Your degree does not define you

Subpar Advice from the Sub-Basement: Graduation Edition

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Illustration by Lydia Wojack-West

Hello, everyone! This week, I’d like to take some time to reflect. I’ve been at Portland State for almost three years now, and I am finally graduating. During my time here I’ve watched people push themselves to the brink of exhaustion and weep with joy because they won Subway gift cards. I’ve watched student groups try to get budgets passed and been a part of some very fun bingo nights. I’ve watched protests and street preachers. I’ve eaten at Joe’s Burgers and Hot Lips and was completely shocked when the McDonald’s got shut down.

Before I go, I’d like to pass some advice to you. Whether you’ve been here long enough to remember my first few awful shows as a KPSU DJ or you’ve just met me through my “Subpar Advice” column, I hope you’ll find something in my words that will hold you fast through the rest of your college career and life beyond.

1. Your degree does not define you. Sure, you’re paying quite a bit to be here, but if the piece of paper is your endgame, that’s a bad endgame. College is the beginning, the stepping stone, the investment into your life. And life is short. And your college experience goes by in the blink of an eye. You’ll have some regrets, but live your college life so you have those regrets and things to remember.

2. Learn how to advocate for yourself. This one spills over into your workforce life. We’re always told just to be thankful we have jobs at all, but you also have to think about the quality of work and the amount of time you spend working to make money just to survive. I want more than that. I want to live. I want to enjoy my life. And I don’t think that should make you a snowflake. Learn what you need and how to advocate for it. Unabashedly, but not abrasively.

3A. Your allies are everywhere. College may seem like nothing more than a bureaucratic nightmare, and it may make you feel powerless. But you are not powerless. And sometimes simply raising your voice will show you who agrees with you, though other times it won’t. For instance, PSU Student Union had wanted to get rid of Aramark because of some practices they don’t agree with. But what I didn’t see them doing was working with SALP, who deals with the Aramark contract and had been having that debate for over a year.

3B. Know what metaphorical hills you’re willing to die on. As with the above example, PSUSU has a heart that’s in the right place, and most people would agree that a living wage of 15 bucks an hour is a good thing. But PSUSU is doing a lot beyond that—so much that they spread themselves pretty thin. When I was a DJ with KPSU, they never came on my show even though I asked them several times. In this case, they didn’t utilize their community correctly. When they formed, they had about fifteen issues they were fighting all at once. They didn’t pick one thing to fight for—some one thing that they might have achieved by now. I have no idea what their one cohesive passion even is.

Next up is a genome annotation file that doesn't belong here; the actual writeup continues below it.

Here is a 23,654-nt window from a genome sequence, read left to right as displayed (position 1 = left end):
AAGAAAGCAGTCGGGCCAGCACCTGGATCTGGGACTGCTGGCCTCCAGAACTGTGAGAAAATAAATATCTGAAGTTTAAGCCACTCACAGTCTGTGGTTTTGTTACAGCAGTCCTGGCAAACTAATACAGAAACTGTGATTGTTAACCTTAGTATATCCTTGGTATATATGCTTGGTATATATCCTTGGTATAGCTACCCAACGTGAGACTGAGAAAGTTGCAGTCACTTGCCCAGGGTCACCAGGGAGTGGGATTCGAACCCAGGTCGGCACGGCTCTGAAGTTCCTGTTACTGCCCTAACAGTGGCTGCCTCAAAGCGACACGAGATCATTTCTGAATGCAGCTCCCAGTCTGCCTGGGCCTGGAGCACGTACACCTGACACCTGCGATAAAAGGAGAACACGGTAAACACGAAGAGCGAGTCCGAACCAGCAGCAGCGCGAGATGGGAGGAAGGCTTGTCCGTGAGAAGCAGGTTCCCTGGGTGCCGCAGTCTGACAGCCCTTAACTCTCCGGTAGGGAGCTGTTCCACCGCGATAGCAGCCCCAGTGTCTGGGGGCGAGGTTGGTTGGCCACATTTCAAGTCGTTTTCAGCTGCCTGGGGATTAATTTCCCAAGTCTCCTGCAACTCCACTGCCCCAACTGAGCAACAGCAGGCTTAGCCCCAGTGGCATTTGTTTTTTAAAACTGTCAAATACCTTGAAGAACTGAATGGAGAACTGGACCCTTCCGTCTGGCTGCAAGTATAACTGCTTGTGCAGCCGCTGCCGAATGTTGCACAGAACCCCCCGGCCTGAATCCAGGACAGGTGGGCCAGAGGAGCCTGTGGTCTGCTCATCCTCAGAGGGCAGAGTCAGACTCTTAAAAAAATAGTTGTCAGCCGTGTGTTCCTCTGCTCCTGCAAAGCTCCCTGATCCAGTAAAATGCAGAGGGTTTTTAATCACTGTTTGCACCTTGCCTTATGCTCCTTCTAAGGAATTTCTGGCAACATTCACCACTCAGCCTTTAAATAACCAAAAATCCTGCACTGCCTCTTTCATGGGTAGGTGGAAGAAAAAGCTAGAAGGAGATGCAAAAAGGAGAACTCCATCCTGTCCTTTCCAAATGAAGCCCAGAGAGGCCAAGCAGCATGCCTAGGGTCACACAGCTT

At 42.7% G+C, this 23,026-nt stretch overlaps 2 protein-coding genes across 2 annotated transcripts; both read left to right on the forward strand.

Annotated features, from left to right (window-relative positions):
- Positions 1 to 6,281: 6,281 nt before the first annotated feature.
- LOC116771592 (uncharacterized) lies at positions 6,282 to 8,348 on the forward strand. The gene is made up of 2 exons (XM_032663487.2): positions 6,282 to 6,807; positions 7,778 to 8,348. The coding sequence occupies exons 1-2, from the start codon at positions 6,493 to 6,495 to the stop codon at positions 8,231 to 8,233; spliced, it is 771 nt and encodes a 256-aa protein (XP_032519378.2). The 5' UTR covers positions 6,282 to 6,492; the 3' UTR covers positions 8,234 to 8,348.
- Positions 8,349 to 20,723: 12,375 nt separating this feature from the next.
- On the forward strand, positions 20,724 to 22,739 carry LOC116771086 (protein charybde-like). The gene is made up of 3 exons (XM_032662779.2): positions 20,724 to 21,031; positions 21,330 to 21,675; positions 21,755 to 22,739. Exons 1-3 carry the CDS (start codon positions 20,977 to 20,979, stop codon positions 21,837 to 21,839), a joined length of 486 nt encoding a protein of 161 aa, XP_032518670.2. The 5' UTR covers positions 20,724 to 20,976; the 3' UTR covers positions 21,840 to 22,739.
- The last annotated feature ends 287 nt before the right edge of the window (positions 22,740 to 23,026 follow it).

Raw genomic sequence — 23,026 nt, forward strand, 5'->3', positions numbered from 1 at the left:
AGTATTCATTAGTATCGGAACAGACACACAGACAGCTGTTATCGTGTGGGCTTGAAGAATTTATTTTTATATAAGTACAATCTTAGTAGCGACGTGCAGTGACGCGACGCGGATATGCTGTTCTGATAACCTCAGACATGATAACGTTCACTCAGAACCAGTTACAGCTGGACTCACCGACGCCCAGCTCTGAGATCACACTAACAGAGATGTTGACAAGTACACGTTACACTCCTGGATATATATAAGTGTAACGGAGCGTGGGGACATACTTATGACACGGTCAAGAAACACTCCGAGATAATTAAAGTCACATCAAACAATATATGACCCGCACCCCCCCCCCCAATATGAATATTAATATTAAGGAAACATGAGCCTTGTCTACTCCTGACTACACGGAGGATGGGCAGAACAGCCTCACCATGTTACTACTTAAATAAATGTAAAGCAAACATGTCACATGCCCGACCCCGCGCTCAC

4. Don’t talk trash. Unless it’s called for. Then talk all the trash.

5. Every term is like a pint of ice cream. Sometimes you’re gonna get a lot of delicious cookie dough. Other terms? Smooth ribbons of caramel. And sometimes all the grocery store is gonna have is rum raisin and you have to make do. But stay strong…you never know what the next pint might taste like.

6. Community is gonna help you get through rough times. I can’t tell you how wonderful the first couple of terms before I became a student leader were. I tried rock climbing and yoga classes and just experimented. Though I lived off campus, I put myself out there not just because I was paying for these experiences but because even as a commuter, I knew it was important to stay around people with an educational focus and to enjoy myself at the same time. When was the last time you enjoyed yourself?

7. The street preacher ain’t gonna go away just because you yell back at him. Is that the most creative protest you can really think of? There was a guy in Scotland that played bagpipes to drown the street preacher out. Get creative.

8. The definition of insanity is doing the same thing over and over again and expecting different results. I don’t know who coined this old chestnut but it definitely applies, right? Just because you think it’s still a good idea to drink four Red Bulls and write a four-page paper in an hour doesn’t mean it is. And you know that, deep down.

9. Take breaks. Not long, interminable ones, but even just an episode of South Park might be enough to give your brain a reset. You like pinball? They have an Addams Family machine at Hot Lips.

10. Your degree does not define you. Your debt does not define you. Your number of spoons does not define you. You are a masterwork. You are a creation of great potential. But you have to climb for it, strive for it. Nothing will be handed to you. You have the power, but you have to own that power. I believe in you. I believe that even if you fail, your attempt will resonate with the universe. Do not become weary. Become yourself.

I’ll leave you with my favorite Maya Angelou quote (it’s the start of a much longer poem). When you get tired—and you will—just remember what she said. It may do you more good than you can believe.

“You may write me down in history with your bitter twisted lies. You may trod me in the very dirt, but still like dust I rise.” – Maya Angelou, And Still I Rise, 1978.

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